A Social Media–Based Physical Activity Intervention

Department of Nutrition, University of North Carolina at Chapel Hill, Chapel Hill, North Carolina. Electronic address: .
American journal of preventive medicine (Impact Factor: 4.53). 11/2012; 43(5):527-32. DOI: 10.1016/j.amepre.2012.07.019
Source: PubMed


Online social networks, such as Facebook™, have extensive reach, and they use technology that could enhance social support, an established determinant of physical activity. This combination of reach and functionality makes online social networks a promising intervention platform for increasing physical activity.
To test the efficacy of a physical activity intervention that combined education, physical activity monitoring, and online social networking to increase social support for physical activity compared to an education-only control.
RCT. Students (n=134) were randomized to two groups: education-only controls receiving access to a physical activity-focused website (n=67) and intervention participants receiving access to the same website with physical activity self-monitoring and enrollment in a Facebook group (n=67). Recruitment and data collection occurred in 2010 and 2011; data analyses were performed in 2011.
Female undergraduate students at a large southeastern public university.
Intervention participants were encouraged through e-mails, website instructions, and moderator communications to solicit and provide social support related to increasing physical activity through a physical activity-themed Facebook group. Participants received access to a dedicated website with educational materials and a physical activity self-monitoring tool.
The primary outcome was perceived social support for physical activity; secondary outcomes included self-reported physical activity.
Participants experienced increases in social support and physical activity over time but there were no differences in perceived social support or physical activity between groups over time. Facebook participants posted 259 times to the group. Two thirds (66%) of intervention participants completing a post-study survey indicated that they would recommend the program to friends.
Use of an online social networking group plus self-monitoring did not produce greater perceptions of social support or physical activity as compared to education-only controls. Given their promising features and potential reach, efforts to further understand how online social networks can be used in health promotion should be pursued.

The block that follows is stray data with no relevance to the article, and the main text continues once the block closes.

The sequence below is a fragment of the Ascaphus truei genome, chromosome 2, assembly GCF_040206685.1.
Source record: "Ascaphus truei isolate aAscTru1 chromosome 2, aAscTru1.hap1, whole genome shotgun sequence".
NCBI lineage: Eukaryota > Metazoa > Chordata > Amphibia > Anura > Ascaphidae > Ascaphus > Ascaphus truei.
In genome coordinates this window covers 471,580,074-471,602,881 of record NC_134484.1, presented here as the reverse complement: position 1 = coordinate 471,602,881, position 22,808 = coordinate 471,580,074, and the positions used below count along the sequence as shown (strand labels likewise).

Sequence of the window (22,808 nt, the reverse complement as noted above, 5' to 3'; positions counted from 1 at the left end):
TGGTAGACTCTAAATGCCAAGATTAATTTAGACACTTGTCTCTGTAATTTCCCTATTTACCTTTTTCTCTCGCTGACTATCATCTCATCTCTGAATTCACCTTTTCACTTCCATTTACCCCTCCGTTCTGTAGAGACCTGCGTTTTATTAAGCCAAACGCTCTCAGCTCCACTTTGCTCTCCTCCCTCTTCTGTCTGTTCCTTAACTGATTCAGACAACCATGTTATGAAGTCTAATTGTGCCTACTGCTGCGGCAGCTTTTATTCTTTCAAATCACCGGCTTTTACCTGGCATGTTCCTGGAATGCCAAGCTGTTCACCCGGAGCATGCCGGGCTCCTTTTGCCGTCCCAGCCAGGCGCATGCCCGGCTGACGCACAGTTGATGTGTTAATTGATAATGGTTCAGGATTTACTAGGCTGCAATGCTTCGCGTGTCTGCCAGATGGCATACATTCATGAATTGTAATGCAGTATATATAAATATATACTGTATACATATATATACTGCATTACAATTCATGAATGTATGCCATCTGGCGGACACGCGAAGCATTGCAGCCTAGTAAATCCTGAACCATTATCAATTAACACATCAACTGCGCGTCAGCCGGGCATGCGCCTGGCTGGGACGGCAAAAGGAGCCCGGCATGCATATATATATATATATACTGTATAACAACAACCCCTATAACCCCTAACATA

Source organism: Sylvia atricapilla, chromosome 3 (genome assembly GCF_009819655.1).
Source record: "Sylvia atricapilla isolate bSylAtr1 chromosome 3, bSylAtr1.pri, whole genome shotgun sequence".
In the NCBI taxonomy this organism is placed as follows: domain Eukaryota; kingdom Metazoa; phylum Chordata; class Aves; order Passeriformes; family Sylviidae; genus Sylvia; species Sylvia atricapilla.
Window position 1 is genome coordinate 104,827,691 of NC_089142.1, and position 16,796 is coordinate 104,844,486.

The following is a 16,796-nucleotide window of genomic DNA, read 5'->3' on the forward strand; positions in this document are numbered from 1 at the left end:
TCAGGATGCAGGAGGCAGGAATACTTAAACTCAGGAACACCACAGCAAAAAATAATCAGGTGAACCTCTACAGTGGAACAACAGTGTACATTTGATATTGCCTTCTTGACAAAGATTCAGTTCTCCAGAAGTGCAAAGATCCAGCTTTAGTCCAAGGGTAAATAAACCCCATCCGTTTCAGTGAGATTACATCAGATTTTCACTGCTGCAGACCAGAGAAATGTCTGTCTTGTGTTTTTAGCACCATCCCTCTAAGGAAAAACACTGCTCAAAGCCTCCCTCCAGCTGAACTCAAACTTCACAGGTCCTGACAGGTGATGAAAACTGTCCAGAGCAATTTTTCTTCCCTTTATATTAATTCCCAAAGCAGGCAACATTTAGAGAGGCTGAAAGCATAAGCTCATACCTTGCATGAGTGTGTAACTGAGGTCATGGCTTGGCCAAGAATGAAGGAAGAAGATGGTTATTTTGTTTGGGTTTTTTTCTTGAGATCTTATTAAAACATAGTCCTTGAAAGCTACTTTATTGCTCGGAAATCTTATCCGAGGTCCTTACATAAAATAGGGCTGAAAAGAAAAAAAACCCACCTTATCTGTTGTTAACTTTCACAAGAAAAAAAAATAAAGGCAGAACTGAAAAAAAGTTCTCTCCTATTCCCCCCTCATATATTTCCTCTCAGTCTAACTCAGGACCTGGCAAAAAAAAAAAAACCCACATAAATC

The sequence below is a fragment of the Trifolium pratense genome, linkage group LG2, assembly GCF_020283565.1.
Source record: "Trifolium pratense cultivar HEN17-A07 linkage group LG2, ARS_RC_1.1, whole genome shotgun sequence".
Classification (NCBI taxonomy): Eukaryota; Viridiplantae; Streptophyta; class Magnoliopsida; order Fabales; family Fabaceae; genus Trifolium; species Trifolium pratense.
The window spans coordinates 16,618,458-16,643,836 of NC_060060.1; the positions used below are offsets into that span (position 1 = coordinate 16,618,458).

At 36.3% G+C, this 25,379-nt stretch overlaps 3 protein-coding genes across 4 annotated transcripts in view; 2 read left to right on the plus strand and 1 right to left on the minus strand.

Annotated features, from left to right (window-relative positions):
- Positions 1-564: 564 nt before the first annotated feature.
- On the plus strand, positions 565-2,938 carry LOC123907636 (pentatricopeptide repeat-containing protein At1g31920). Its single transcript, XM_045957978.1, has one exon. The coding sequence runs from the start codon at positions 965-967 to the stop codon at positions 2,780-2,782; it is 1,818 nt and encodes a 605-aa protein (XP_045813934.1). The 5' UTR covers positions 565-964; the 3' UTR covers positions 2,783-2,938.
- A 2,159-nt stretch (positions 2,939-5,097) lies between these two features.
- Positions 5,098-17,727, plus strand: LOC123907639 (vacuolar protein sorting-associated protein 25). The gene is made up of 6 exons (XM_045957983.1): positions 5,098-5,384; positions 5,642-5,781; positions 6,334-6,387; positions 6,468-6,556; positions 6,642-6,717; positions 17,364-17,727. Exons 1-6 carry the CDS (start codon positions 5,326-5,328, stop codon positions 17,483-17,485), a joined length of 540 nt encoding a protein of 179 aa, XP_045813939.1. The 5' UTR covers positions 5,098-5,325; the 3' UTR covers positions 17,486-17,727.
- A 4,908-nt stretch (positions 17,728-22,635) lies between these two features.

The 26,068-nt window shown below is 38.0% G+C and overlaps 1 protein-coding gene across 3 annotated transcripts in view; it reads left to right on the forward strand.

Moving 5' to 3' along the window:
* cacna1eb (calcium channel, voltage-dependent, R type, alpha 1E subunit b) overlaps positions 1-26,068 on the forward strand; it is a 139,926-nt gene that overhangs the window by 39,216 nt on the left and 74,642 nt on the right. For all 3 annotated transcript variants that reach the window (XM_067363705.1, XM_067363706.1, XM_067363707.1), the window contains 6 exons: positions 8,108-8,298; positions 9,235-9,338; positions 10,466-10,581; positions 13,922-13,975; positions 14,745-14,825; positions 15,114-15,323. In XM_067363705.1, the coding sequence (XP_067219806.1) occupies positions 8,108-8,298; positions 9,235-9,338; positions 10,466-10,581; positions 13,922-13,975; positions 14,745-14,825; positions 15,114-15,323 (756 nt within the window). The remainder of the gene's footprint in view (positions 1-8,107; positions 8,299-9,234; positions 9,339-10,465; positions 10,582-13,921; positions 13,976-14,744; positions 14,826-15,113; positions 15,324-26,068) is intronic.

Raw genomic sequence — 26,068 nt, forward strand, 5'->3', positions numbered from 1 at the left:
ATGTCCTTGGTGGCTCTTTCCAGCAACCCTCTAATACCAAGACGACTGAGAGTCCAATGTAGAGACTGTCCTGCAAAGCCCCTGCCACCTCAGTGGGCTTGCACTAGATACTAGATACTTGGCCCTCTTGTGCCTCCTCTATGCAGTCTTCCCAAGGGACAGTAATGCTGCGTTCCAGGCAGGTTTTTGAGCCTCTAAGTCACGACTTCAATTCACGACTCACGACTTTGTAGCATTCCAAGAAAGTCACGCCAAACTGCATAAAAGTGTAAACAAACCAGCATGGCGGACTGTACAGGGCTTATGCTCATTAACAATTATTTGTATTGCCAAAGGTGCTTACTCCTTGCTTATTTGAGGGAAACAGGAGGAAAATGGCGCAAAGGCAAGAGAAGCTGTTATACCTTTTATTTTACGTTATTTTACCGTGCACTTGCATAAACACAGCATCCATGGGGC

This study is registered at clinicaltrials.govNCT01421758.

Download full-text


Available from: Jane D Brown, May 28, 2015
80 Reads
  • Source
    • "A recent systematic review identified four studies which have attempted to use Facebook to alter physical activity behaviours [13]. Three of these studies used a Facebook community group with a discussion board, and produced modest results [14], [15], [16]. A strength of Facebook is the ability to recruit users and deliver an intervention via online social networks. "
    [Show abstract] [Hide abstract]
    ABSTRACT: Background Women’s physical activity levels decline during their transition to parenthood. Facebook is widely used by Australian mothers and provides the opportunity to target social networks in order to maintain and increase physical activity. Method This mixed method study aimed to pilot and assess the usability of the Mums Step It Up Facebook app, a new team-based physical activity intervention for mothers with young children. A purposive sample of five “Captain” women with young children, were recruited through personal contacts. These women used the app to recruit 3–7 Facebook friends (with children under 5) to join their respective teams (total n = 25). The app encourages women to take 10,000 steps a day measured by a pedometer. Women used the app for 28 days to log steps, interact with team mates and monitor progress. Physical activity was assessed at two time points (baseline and final week) using the Active Australia Survey. Usability testing with the five “Captain” women took place over two one hour face-to-face sessions. A questionnaire seeking feedback on the app was completed at time point two. Results Participants’ total physical activity increased by an average of 177 minutes per week (p = 0.01). The complexity of the team forming process and issues using the Facebook environment, where a variety of devices and software platforms are used, was highlighted. Discussion A team-based Facebook app shows considerable promise for the recruitment and retention of participants to a social network-based physical activity intervention. A randomised controlled trial to further evaluate the effectiveness of the intervention is warranted.
    PLoS ONE 10/2014; 9(10):e108842. DOI:10.1371/journal.pone.0108842 · 3.23 Impact Factor
  • Source